The first woman to circumnavigate the globe earned her keep as a botanist’s assistant–and managed to keep her gender a secret for a great part of the voyage.
Jeanne Baré (or Baret) was an orphan from the Burgundy region of France. She had no desire to become a prostitute, a profession many female orphans resorted to in order to support themselves. Instead, she disguised herself as a boy and hired out as a valet. When she learned in 1767 that the French government was sending an expedition around the world to collect rare plants, she approached Philibert Cammerson, the royal botanist, and signed on as his male assistant.
In Brazil, Baré followed Cammerson into the jungles where they found a plant which was named for the captain of the expedition and is known today as the bougainvillea. Although some members of the crew were suspicious that she was a woman, her cover wasn’t blown until they reached Tahiti. The natives immediately recognized her as female and were so taken with her that she had to flee back to the ship to escape their attention. She confessed to Captain Bougainville, who agreed to arrange a pardon for her from the French government.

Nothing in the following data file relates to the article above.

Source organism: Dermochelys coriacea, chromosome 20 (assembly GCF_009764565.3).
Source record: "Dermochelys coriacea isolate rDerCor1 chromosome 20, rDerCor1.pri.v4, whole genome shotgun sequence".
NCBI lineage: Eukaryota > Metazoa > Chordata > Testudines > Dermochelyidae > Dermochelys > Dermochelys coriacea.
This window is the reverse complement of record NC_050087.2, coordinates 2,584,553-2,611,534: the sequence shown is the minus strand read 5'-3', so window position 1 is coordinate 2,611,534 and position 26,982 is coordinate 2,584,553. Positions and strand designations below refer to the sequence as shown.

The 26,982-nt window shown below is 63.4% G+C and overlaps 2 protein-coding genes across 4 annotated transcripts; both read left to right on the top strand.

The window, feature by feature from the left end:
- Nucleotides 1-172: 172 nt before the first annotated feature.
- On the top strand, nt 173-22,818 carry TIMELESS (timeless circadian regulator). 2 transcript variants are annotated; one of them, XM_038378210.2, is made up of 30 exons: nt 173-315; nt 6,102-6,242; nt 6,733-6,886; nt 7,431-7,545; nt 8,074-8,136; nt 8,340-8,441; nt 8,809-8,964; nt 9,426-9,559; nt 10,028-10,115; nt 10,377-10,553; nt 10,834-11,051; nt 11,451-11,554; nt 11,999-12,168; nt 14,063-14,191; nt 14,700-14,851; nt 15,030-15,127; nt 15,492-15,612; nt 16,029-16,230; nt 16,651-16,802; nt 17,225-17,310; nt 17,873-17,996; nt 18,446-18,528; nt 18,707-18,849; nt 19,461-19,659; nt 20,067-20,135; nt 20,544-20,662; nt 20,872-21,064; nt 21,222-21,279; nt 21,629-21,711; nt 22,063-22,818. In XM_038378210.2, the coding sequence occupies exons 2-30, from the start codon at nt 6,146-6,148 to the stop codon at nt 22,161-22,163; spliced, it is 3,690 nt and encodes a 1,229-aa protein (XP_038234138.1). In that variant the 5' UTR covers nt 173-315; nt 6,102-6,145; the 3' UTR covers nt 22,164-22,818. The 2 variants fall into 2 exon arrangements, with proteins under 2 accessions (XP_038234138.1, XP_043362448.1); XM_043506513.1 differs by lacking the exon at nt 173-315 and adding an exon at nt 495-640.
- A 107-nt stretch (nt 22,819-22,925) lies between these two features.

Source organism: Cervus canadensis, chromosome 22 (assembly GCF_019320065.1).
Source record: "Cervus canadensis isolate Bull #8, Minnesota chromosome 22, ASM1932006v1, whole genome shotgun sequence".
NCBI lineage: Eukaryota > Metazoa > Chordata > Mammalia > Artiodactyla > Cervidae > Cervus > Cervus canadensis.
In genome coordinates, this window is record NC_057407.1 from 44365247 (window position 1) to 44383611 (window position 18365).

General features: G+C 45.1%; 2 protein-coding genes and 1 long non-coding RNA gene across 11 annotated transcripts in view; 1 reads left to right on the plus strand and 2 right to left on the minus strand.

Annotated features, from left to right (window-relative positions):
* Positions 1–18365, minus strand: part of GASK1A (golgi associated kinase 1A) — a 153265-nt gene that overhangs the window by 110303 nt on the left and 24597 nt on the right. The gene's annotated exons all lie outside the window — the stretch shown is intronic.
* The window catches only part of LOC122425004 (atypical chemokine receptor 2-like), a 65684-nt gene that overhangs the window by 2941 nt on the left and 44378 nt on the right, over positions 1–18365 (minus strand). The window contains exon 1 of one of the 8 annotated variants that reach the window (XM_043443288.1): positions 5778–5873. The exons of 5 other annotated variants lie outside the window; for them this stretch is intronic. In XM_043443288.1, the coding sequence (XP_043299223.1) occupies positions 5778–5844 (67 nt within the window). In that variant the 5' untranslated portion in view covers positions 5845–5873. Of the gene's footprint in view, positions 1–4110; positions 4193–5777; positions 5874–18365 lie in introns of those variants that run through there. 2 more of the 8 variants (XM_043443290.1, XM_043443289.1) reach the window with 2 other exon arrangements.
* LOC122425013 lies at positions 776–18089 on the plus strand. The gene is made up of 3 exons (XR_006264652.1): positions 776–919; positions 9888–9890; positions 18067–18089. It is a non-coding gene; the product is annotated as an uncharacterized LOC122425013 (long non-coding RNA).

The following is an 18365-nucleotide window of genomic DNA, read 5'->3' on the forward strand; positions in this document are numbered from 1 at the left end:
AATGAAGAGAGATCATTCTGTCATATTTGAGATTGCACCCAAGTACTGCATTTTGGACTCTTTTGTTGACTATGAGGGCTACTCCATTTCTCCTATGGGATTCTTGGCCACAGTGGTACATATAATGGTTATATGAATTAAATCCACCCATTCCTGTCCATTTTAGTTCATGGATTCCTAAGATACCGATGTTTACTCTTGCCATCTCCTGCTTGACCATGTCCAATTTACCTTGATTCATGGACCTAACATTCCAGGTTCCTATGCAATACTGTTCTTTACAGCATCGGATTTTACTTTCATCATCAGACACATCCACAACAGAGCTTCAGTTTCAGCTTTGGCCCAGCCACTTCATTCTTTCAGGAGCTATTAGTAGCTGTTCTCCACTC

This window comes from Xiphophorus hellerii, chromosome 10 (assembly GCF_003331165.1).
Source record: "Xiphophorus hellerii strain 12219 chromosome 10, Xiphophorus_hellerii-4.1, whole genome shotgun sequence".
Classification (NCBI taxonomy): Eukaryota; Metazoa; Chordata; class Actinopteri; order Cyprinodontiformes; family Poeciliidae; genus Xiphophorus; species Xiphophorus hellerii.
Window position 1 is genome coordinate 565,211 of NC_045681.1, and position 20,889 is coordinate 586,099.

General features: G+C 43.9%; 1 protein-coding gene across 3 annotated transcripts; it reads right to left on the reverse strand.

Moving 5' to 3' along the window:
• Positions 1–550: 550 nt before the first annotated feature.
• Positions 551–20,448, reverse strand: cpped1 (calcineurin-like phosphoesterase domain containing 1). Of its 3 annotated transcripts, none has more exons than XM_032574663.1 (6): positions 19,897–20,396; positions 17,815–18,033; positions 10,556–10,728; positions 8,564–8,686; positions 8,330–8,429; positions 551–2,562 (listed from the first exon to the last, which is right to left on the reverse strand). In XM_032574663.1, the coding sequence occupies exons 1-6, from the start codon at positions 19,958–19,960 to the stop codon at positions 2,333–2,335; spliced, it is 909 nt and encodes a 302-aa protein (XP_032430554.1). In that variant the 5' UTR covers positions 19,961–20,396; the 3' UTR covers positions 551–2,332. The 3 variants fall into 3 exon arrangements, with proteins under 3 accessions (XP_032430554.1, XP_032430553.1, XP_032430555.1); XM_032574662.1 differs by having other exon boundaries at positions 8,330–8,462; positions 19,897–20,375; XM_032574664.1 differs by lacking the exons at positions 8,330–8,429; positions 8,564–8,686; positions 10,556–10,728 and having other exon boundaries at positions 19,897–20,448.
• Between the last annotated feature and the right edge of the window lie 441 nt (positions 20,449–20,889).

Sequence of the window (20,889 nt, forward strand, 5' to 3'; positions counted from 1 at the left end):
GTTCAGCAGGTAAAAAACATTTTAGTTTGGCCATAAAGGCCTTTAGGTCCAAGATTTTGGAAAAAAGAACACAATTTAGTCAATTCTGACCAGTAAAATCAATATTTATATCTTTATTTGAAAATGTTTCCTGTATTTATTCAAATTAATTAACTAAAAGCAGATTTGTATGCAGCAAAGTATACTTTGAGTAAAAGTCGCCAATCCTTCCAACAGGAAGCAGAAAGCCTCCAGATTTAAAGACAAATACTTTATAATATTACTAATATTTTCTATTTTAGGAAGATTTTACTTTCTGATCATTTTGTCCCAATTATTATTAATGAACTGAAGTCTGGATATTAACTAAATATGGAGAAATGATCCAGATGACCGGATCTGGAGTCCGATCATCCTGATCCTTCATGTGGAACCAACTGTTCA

Cammerson honored Baré by naming the plant genus which contains a species of plants with ambiguous sexual characteristics, Baretia, for her. Little is known about her after the voyage except that in 1785, the French government granted Baré, then known as Madame Dubernat and living in the French countryside, a pension, arranged by Capt. Bougainville, for her work as the botanist’s assistant on the expedition.